*OK, that bit between the dashes is from e e cummings, "Buffalo Bill's defunct." He's also someone responsible for helping me, at an impressionable age, to hear poetry in ordinary speech and expletives.
In Carlin's honor, I'm including a clip from about the same time as my introduction to him. It's about the 7 dirty words, but they don't make an appearance until the end. But it's definitely about language and language taboos. And because of the end it's NOT SAFE FOR WORK!
RIP, George Carlin. I hope no one is asking you to "Have a nice day" and no one is telling your mourning family that you've "gone to a better place."
Sunday, June 22, 2008
Sorry for not having posted in over a week. Bullock and I have both been in one of those states where you find yourself having a hard time motivating to work or do much of anything, but you feel too guilty not to work or get other things accomplished, and so then you deprive yourself of the things you think distract you from the work and household tasks -- like the internet -- but you *still* don't get anything done because the root problem is something other than having things distract you. And so then you feel worse because you still aren't getting back in the swing of things, but you're also not giving yourself your usual leisure activities.
You know what I mean? It's bad enough when you live by yourself and it happens, but when it's two of you going through the same vicious cycle, the other person's presence and guilt -- usually vocalized, at least in both our cases -- just makes you more anxious about your own guilt cycle.
Bullock is now trying to snap himself out of it by working in his shop. I am blogging the problem. And then I'm going to clean my wreck of an office to feel like I've accomplished *something* this week.
I know it's Sunday, btw. But I didn't work on Tuesday because I'd had a bout of insomnia the night before, so I'm making myself make up the lost time. Except that I'm not getting much done. This is f'ed up, isn't it? I should cut myself some slack, right? But I'm all stressed out about the fact that I have all of the following due in July and August:
- A conference paper
- MS research in the UK that I have to accomplish in a timely manner (which means being really, really prepared to do it)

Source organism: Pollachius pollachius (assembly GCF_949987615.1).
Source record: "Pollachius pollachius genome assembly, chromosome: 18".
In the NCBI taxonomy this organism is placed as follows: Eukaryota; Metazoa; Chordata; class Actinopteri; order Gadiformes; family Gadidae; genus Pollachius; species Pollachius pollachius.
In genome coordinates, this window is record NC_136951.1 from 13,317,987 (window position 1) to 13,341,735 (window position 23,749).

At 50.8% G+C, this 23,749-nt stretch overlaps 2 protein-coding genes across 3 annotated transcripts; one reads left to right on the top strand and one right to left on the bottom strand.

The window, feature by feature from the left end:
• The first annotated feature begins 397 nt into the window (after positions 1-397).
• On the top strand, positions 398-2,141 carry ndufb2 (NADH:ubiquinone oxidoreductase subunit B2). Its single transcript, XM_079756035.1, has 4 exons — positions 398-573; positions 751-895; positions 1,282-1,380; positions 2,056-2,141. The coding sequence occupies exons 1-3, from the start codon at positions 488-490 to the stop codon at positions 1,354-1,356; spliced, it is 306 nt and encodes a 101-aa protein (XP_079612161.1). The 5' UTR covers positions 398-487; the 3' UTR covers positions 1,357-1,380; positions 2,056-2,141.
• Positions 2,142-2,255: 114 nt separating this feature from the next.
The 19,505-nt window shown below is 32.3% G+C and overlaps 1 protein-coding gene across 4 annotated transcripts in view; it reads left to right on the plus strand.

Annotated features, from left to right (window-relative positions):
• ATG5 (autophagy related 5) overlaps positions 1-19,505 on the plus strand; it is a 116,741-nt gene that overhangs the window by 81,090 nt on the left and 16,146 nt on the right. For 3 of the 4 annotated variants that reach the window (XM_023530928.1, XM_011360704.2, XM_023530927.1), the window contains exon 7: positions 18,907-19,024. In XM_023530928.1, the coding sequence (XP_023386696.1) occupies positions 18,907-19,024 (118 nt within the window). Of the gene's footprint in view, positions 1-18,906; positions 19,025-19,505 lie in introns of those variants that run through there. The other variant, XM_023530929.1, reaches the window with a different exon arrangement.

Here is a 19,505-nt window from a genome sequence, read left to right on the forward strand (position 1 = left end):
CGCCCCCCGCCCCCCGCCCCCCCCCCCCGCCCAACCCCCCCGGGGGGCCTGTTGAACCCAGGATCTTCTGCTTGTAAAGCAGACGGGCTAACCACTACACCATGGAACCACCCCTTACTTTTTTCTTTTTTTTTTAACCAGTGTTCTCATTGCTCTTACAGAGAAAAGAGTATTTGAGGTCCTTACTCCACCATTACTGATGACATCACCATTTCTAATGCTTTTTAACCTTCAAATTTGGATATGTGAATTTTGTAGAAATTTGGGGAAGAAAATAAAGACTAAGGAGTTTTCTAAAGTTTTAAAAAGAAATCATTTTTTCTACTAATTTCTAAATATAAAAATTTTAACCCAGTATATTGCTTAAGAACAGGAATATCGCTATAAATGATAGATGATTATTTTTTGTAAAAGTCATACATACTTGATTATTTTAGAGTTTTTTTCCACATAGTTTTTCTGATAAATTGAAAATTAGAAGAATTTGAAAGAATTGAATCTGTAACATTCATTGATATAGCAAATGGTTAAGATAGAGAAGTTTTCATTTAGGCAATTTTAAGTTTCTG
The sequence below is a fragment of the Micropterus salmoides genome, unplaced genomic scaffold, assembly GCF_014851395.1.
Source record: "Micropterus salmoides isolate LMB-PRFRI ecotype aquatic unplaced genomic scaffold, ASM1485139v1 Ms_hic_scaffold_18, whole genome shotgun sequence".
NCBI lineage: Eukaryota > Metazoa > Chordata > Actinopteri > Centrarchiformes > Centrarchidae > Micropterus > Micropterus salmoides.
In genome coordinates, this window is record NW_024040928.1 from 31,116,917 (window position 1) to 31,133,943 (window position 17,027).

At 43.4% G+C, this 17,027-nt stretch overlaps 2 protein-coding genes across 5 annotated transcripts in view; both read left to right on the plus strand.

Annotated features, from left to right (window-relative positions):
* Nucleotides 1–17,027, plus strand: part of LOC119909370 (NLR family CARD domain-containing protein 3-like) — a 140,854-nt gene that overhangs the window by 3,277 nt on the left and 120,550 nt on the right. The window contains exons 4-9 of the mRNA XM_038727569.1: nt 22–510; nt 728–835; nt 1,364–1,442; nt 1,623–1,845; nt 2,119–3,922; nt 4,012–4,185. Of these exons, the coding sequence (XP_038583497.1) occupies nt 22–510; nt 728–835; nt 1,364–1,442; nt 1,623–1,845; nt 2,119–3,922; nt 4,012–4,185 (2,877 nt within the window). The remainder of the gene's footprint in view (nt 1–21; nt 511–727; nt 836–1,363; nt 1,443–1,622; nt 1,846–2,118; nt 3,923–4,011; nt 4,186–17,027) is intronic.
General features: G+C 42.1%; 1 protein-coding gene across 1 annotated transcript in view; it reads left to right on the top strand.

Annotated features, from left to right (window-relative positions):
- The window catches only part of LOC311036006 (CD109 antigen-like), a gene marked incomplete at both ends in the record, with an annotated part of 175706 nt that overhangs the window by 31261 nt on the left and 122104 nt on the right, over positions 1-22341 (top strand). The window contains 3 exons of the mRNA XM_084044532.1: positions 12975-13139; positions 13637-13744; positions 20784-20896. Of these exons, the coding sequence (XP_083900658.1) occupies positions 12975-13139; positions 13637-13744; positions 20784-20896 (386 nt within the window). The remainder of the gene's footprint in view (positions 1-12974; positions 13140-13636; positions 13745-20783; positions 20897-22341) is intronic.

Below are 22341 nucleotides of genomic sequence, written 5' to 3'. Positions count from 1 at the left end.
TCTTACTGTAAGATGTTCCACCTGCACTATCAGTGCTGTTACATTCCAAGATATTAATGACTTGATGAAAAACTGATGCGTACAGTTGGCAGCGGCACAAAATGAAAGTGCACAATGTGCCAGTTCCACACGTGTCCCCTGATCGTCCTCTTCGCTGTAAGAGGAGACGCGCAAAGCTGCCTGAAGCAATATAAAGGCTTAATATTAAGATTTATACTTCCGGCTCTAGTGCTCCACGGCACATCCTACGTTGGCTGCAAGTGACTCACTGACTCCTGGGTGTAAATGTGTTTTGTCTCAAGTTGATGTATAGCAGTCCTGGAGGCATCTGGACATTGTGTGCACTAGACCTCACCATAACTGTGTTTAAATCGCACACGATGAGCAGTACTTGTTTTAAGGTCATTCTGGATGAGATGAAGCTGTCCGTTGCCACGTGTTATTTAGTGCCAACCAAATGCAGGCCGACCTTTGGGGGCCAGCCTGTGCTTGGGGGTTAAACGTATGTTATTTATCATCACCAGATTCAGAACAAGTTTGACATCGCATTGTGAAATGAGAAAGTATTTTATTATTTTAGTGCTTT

- An article (drafted, but needs much work)
- A book review
- A PhD defense
- An MA defense
- Countless little grad-director tasks
You can feel the anxiety oozing from this post, can't you? God, even my personal life feels like an untackled to-do list right now. What do I need to calm the frak down and get back in the swing of things? Chamomile tea? A 10-mile run? (Yeah, like I'm in shape for that right now -- another source of anxiety is the fact that in the last 6 months I've run as many miles as I used to run in a single week!) A short-break holiday?
And is this somehow related to post-tenure depression? Does Bullock's similar state have something to do with the fact that he's got a year's sabbatical in front of him?
All advice and anecdotes welcome!
Friday, June 13, 2008
I may be part of a committee meeting next week with the highest official in the state university system. And, more locally, I'm on the department's Personnel Committee next year, which means, among other things, I'll be voting on my friend Victoria's tenure application.
Associate Professor powers, activate!
Apropos of nothing, btw, I've now done over 500 posts and had over 100,000 visitors to the blog.
Wednesday, June 11, 2008
Every now and then when I can't concentrate on my research work, I start fiddling again with my syllabus for my Research in English class. Btw, thanks again to all who gave article suggestions in an earlier post. I think I'm using at least one suggestion from everyone who made one, plus a few more articles of my choosing and my colleagues' recommendations. I've now got a nicely eclectic mix of well-written articles that students can choose from for various practical bibliography assignments on writing annotated bibs, paraphrasing and quoting, etc., as well as for use in class discussion about what a journal article does and how it does it, and even about the history of the journal in the academy.